This appeal involves a motorcycle/vehicle collision that occurred when a vehicle exited from a restaurant parking lot and collided with the plaintiffs’ motorcycle on a public highway. The plaintiffs filed a negligence and premises liability claim against the property owner, the restaurant owner, and the franchisee. The trial court granted the defendants’ motion for summary judgment and noted that the defendants did not owe a duty of care to the plaintiffs, effectively negating an essential element of the plaintiffs’ claim. The plaintiffs appeal. We affirm the grant of summary judgment by the trial court.

Johnson County Court of Appeals 08/30/19
In Re Brenlee F.
E2018-01498-COA-R3-PT
Authoring Judge: Judge John W. McClarty
Trial Court Judge: Chancellor M. Nichole Cantrell

This action involves the termination of a mother’s parental rights to her minor child. Following a bench trial, the trial court found that clear and convincing evidence existed to support the statutory grounds of abandonment by her (1) failure to visit; (2) failure to support; and (3) conduct that exhibited a wanton disregard for the child’s welfare. The trial court also found that termination was in the best interest of the child. We reverse the trial court on its finding that the mother abandoned the child by failing to remit support. We affirm the trial court on all other rulings.

Anderson County Court of Appeals 08/30/19
Arnold Cunningham v. Sunice, Inc.
M2018-01129-COA-R3-CV
Authoring Judge: Judge W. Neal McBrayer
Trial Court Judge: Judge Kelvin D. Jones

A Canadian company hired an independent contractor domiciled in Tennessee to market its sportswear to golfers on the PGA Tour. After the Canadian company terminated the contract, the independent contractor filed a breach of contract action in Tennessee. The Canadian company moved to dismiss for lack of personal jurisdiction. Finding insufficient minimum contacts with Tennessee, the trial court dismissed the complaint. On appeal, we conclude that the plaintiff failed to establish sufficient minimum contacts for the exercise of general or specific jurisdiction over the nonresident defendant. So we affirm.

Davidson County Court of Appeals 08/29/19
In Re Estate of Jerry Bradley Espy
M2018-01594-COA-R3-CV
Authoring Judge: Presiding Judge Frank G. Clement, Jr.
Trial Court Judge: Judge Tolbert Gilley

The only child of the decedent contests the validity of her father’s will on the grounds that the decedent lacked testamentary capacity, and the will was the result of his step-daughter’s undue influence. When the step-daughter, who was designated as the executrix and sole beneficiary, filed a petition to admit the will to probate, the daughter filed a will contest. Following discovery, the step-daughter filed a motion for summary judgment to dismiss the will contest. The motion was properly supported by a statement of undisputed facts that principally relied on the affidavit of the attorney who prepared the decedent’s will and attended the execution of the will. The attorney’s affidavit stated that the decedent was of sound mind when he executed his will and that the step-daughter, who was the sole beneficiary of the will, was not involved in the preparation of the will and was not present when the will was executed. The motion for summary judgment was also supported by the affidavit of a nurse who cared for the decedent at the veterans’ home and who also witnessed the execution of the will. The nurse testified that he was responsible for the day to day care of the decedent for three years and interacted with him on a daily basis. He also testified that he witnessed the genuine love and affection the decedent and his step-daughter shared, that the decedent wanted to leave everything to her, and that the decedent “was of sound mind and memory when he signed his Will in my presence.” The daughter filed a response to the motion; however, she failed to make specific citations to the record, as Tenn. R. Civ. P. 56.03 requires, of facts that would support her contentions of lack of testamentary capacity or undue influence. She also filed medical records concerning the decedent’s medical history; however, the records were not authenticated. The trial court granted the motion for summary judgment based on the finding that there was no genuine dispute of material facts and the step-daughter was entitled to judgment as a matter of law. We affirm.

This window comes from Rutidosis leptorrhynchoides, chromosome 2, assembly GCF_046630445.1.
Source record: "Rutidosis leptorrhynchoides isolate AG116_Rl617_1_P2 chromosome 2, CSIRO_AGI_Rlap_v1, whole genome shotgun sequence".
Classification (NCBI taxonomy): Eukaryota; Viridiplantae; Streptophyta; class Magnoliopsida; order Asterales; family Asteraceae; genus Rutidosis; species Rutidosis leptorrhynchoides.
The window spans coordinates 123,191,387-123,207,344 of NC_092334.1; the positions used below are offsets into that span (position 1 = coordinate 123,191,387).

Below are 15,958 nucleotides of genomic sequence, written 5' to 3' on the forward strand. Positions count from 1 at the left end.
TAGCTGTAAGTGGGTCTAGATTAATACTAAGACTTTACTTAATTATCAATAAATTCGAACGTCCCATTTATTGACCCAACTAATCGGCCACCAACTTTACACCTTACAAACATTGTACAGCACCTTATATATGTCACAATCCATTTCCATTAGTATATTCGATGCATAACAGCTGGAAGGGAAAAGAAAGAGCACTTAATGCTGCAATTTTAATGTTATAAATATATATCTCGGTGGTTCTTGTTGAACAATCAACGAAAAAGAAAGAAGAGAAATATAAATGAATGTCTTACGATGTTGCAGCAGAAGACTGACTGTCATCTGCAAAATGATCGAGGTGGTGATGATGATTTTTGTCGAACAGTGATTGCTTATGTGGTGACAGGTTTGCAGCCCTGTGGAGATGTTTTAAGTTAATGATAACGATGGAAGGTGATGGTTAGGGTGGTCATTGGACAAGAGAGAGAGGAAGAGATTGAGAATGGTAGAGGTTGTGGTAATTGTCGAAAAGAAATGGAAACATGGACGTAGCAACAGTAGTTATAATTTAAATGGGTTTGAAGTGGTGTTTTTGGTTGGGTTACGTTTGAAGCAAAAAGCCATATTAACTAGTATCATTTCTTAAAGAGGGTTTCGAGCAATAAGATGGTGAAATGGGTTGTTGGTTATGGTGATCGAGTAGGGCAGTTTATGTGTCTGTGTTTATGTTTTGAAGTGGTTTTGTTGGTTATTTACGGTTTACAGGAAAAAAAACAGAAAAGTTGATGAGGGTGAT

Rutherford County Court of Appeals 08/29/19